The 640i Gran Coupe shares much of its cockpit with the 6 Series coupe, including the dash and doors, but the center console is slightly different — it stretches into the backseat to provide what's called a “4+1” seating arrangement. There are technically seat belts for five people, but that fifth person is sitting on a hump in the backseat, with legs splayed on either side of the center console. It's terribly uncomfortable, and I can't see anyone actually using it, so, realistically, the Gran Coupe is a four-seater, just like the Mercedes-Benz CLS and Porsche Panamera.
Backseat headroom is only marginally less than you'd find in a 5 Series, and it's still plentiful for front occupants. The car is bigger than its competitors, as well, but it doesn't feel like it inside — likely due to the tight shoulder room, front and rear. Visibility is acceptable, but a little obscured toward the rear due to a gun slit of a rear window, the low sloping roofline and thick rear pillars. Seating comfort and material quality are good, but no better than a much less expensive BMW 5 Series; the materials are certainly a step below the interiors in any of its competitors. The wood trim in a $30,000 Chevrolet Malibu looks more genuine than the trim adorning this far more expensive BMW, and both the A7 and Panamera have options for some truly stunning interior combinations. The interior simply doesn't feel as special as the exterior, leading many riding in it to declare that the Gran Coupe felt like a really nice $45,000 car — but inadequately luxurious for an $89,000 car.
Ergonomics & Electronics
BMW's latest iDrive system is present in the 640i Gran Coupe, and as in other BMWs I've tested this year, it works well, with easy-to-use menus, quick responses and a useful suite of apps. The big display is located atop the center control panel and is easy to view at a glance, while the controls for the screen reside on the console between the front occupants. It's easy to reach and use by intuitive feel alone, and after a while you won't have to take your eyes off the road to locate the appropriate button. The rest of the interior controls are also easy to locate and use — BMW does well with ergonomics and the design of a car's controls — but they don't feel any more special than those in the less expensive 5 Series.
Cargo & Storage
Pop the trunk (it has a remote-powered opening feature, but oddly no push-button closing) to reveal 16.2 cubic feet of luggage room (2.2 cubic feet more than a 5 Series sedan), expandable by dropping the backseats for longer, larger items. This compares favorably to the 15.3 cubic feet in the Mercedes-Benz CLS and the 15.7 cubic feet in the Porsche Panamera, but is dwarfed by the Audi A7's 24.5 cubic feet of room (it's a hatchback).
The 640i Gran Coupe has not yet been crash-tested. As with nearly all BMWs, a lot of electronic safety systems are available — and almost all of them are extra-cost options. Standard on the 640i Gran Coupe are front and rear parking sensors and a backup camera, as well as bi-xenon headlights. Items like adaptive cruise control, blind spot warning and lane keep assist are optional. More disturbing is that even with the sticker price of $89,675, my test vehicle did not have any of these additional safety features except for the adaptive cruise control. See what does come standard on a 640i Gran Coupe here.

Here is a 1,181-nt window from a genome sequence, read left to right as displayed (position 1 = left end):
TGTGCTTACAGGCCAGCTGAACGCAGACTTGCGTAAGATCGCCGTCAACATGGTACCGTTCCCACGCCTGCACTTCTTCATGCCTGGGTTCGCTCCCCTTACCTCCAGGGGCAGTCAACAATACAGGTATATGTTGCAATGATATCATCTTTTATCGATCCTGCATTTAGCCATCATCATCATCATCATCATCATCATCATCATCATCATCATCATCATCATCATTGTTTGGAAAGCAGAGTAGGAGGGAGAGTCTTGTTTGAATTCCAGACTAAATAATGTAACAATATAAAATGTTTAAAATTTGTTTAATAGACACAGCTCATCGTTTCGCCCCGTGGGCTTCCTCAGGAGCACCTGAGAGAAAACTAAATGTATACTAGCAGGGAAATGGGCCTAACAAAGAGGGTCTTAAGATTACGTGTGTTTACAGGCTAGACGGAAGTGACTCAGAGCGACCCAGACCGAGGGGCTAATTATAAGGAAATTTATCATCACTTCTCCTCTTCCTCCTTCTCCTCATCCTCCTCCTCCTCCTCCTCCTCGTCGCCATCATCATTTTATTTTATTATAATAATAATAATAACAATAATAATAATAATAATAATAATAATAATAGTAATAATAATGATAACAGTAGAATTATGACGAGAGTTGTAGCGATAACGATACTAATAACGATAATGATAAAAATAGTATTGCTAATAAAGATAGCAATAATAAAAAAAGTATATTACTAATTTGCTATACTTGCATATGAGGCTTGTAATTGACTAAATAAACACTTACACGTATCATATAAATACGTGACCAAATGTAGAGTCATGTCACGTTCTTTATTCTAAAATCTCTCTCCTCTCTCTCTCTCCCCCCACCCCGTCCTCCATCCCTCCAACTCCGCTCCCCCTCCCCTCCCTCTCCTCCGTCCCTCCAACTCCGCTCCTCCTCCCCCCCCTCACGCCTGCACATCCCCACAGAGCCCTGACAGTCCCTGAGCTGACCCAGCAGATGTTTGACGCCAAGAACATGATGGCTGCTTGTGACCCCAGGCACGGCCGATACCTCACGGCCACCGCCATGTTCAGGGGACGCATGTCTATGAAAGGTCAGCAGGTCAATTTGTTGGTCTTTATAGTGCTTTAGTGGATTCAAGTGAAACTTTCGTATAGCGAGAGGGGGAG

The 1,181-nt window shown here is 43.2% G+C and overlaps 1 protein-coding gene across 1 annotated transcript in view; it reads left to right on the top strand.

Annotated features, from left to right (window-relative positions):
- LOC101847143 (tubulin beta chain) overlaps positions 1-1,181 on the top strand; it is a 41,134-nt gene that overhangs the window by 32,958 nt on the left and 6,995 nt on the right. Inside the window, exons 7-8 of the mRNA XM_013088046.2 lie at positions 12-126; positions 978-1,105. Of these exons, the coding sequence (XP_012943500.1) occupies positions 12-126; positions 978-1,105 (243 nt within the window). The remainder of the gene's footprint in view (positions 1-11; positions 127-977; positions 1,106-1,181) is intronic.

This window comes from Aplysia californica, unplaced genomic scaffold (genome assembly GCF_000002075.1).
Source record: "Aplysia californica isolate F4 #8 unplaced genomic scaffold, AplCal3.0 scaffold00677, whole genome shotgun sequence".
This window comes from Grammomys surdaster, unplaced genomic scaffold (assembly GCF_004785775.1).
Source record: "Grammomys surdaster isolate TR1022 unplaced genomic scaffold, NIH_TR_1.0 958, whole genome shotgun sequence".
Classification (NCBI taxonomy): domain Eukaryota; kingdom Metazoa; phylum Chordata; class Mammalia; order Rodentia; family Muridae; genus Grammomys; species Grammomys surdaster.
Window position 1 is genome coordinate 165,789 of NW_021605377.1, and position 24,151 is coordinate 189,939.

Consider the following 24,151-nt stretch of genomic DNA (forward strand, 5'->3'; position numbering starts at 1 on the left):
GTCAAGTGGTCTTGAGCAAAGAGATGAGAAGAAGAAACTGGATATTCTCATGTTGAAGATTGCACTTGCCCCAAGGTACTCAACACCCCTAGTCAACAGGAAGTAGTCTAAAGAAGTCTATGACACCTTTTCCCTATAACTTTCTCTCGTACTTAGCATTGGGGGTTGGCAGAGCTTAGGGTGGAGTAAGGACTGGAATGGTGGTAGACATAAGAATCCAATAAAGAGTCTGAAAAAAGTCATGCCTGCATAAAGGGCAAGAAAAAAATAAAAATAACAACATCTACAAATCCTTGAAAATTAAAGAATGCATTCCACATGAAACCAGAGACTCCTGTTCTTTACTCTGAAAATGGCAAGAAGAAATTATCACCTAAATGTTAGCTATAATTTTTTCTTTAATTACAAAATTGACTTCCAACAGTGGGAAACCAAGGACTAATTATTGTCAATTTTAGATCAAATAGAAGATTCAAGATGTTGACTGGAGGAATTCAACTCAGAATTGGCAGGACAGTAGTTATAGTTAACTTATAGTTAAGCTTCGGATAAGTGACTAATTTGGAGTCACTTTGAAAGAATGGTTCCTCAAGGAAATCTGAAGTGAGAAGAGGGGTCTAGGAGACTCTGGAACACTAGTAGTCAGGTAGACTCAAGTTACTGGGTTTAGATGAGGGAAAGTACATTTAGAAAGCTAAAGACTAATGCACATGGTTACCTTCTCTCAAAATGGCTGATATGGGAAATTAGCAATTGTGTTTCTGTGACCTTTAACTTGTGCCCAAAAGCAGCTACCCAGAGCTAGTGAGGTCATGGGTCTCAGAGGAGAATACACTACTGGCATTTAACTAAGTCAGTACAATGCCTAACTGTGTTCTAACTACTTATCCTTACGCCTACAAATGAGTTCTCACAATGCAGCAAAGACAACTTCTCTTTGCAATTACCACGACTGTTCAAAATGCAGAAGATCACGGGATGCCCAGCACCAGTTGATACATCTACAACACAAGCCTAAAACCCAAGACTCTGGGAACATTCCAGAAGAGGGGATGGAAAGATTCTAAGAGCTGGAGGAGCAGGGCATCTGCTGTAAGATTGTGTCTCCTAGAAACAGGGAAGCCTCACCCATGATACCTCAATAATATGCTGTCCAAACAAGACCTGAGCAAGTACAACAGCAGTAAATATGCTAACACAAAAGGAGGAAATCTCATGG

Value in Its Class
The 2014 BMW 640i Gran Coupe has a starting price of $78,550 including destination; that rises to $81,550 if you select the all-wheel-drive xDrive model. BMW's “Line” packages are selectable, with my vehicle featuring the M Sport Package for $4,400, which includes 19-inch wheels, LED fog lights, an aerodynamic body kit, a sport steering wheel and blacked-out exterior trim. Adaptive cruise control adds $2,500, multi-contour seats add another $1,300, and a Cold Weather Package throws in a heated steering wheel and heated backseat for $450. This brings the total to $90,200, an extraordinary sum for a luxury car that's lacking some more advanced safety features. Build one for yourself here.
It's not entirely out of line with competitors, however. The Mercedes-Benz CLS-Class is available only with a twin-turbo V-8 in the U.S., as the CLS550, but even with this more powerful engine and more equipment it starts $6,000 less, at $75,525. The Audi A7 3.0T Premium comes only with quattro all-wheel drive, and its supercharged 3.0-liter V-6 matches up well against the BMW in terms of power and efficiency. It's considerably less expensive than the BMW, with a starting price of $65,395. That's more than $15,000 less than the BMW for a car that's arguably more stylish. If it's sporting ability you're after, however, look no further than a Porsche Panamera 4, the all-wheel-drive variant that's 350 pounds lighter than the BMW. Its styling is more polarizing than the Gran Coupe's, and it's unfortunately more expensive, starting at $83,795, so you're paying just as much of a premium for the Porsche shield as the BMW badge. Compare them all here.